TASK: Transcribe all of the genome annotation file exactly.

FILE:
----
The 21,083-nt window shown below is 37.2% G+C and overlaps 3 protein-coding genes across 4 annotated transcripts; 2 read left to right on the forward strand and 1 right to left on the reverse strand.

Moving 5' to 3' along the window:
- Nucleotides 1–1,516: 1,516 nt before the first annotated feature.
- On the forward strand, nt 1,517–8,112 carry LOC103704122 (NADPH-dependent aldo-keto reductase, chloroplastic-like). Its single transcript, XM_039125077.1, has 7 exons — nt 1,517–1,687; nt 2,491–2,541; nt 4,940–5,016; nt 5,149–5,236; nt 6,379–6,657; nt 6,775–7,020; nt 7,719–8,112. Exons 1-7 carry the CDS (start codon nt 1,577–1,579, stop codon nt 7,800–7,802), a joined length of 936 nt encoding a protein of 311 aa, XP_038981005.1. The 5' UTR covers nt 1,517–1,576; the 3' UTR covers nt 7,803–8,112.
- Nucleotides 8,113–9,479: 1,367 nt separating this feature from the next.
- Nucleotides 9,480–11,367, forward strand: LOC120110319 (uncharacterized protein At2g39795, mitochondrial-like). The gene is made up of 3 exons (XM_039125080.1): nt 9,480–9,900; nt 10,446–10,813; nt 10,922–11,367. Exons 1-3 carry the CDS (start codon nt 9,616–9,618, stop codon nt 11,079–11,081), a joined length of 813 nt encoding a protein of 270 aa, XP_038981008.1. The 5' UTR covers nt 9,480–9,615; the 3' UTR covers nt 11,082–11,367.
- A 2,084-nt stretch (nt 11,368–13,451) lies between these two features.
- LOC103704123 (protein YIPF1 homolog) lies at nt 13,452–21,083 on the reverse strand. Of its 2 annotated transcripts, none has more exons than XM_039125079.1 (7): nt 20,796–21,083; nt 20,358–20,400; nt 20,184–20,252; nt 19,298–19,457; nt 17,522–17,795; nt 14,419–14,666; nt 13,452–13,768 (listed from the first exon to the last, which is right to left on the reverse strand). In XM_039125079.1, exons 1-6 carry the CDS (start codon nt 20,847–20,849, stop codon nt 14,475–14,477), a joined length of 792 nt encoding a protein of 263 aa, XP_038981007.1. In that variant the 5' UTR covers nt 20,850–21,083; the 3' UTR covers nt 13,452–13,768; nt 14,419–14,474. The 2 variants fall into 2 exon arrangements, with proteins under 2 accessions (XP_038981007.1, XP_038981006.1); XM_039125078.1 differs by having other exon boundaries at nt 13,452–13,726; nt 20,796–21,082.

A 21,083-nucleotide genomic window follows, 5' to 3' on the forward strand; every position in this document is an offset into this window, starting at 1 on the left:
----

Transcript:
The 21,083-nt window shown below is 37.2% G+C and overlaps 3 protein-coding genes across 4 annotated transcripts; 2 read left to right on the forward strand and 1 right to left on the reverse strand.

Moving 5' to 3' along the window:
- Nucleotides 1–1,516: 1,516 nt before the first annotated feature.
- On the forward strand, nt 1,517–8,112 carry LOC103704122 (NADPH-dependent aldo-keto reductase, chloroplastic-like). Its single transcript, XM_039125077.1, has 7 exons — nt 1,517–1,687; nt 2,491–2,541; nt 4,940–5,016; nt 5,149–5,236; nt 6,379–6,657; nt 6,775–7,020; nt 7,719–8,112. Exons 1-7 carry the CDS (start codon nt 1,577–1,579, stop codon nt 7,800–7,802), a joined length of 936 nt encoding a protein of 311 aa, XP_038981005.1. The 5' UTR covers nt 1,517–1,576; the 3' UTR covers nt 7,803–8,112.
- Nucleotides 8,113–9,479: 1,367 nt separating this feature from the next.
- Nucleotides 9,480–11,367, forward strand: LOC120110319 (uncharacterized protein At2g39795, mitochondrial-like). The gene is made up of 3 exons (XM_039125080.1): nt 9,480–9,900; nt 10,446–10,813; nt 10,922–11,367. Exons 1-3 carry the CDS (start codon nt 9,616–9,618, stop codon nt 11,079–11,081), a joined length of 813 nt encoding a protein of 270 aa, XP_038981008.1. The 5' UTR covers nt 9,480–9,615; the 3' UTR covers nt 11,082–11,367.
- A 2,084-nt stretch (nt 11,368–13,451) lies between these two features.
- LOC103704123 (protein YIPF1 homolog) lies at nt 13,452–21,083 on the reverse strand. Of its 2 annotated transcripts, none has more exons than XM_039125079.1 (7): nt 20,796–21,083; nt 20,358–20,400; nt 20,184–20,252; nt 19,298–19,457; nt 17,522–17,795; nt 14,419–14,666; nt 13,452–13,768 (listed from the first exon to the last, which is right to left on the reverse strand). In XM_039125079.1, exons 1-6 carry the CDS (start codon nt 20,847–20,849, stop codon nt 14,475–14,477), a joined length of 792 nt encoding a protein of 263 aa, XP_038981007.1. In that variant the 5' UTR covers nt 20,850–21,083; the 3' UTR covers nt 13,452–13,768; nt 14,419–14,474. The 2 variants fall into 2 exon arrangements, with proteins under 2 accessions (XP_038981007.1, XP_038981006.1); XM_039125078.1 differs by having other exon boundaries at nt 13,452–13,726; nt 20,796–21,082.

A 21,083-nucleotide genomic window follows, 5' to 3' on the forward strand; every position in this document is an offset into this window, starting at 1 on the left: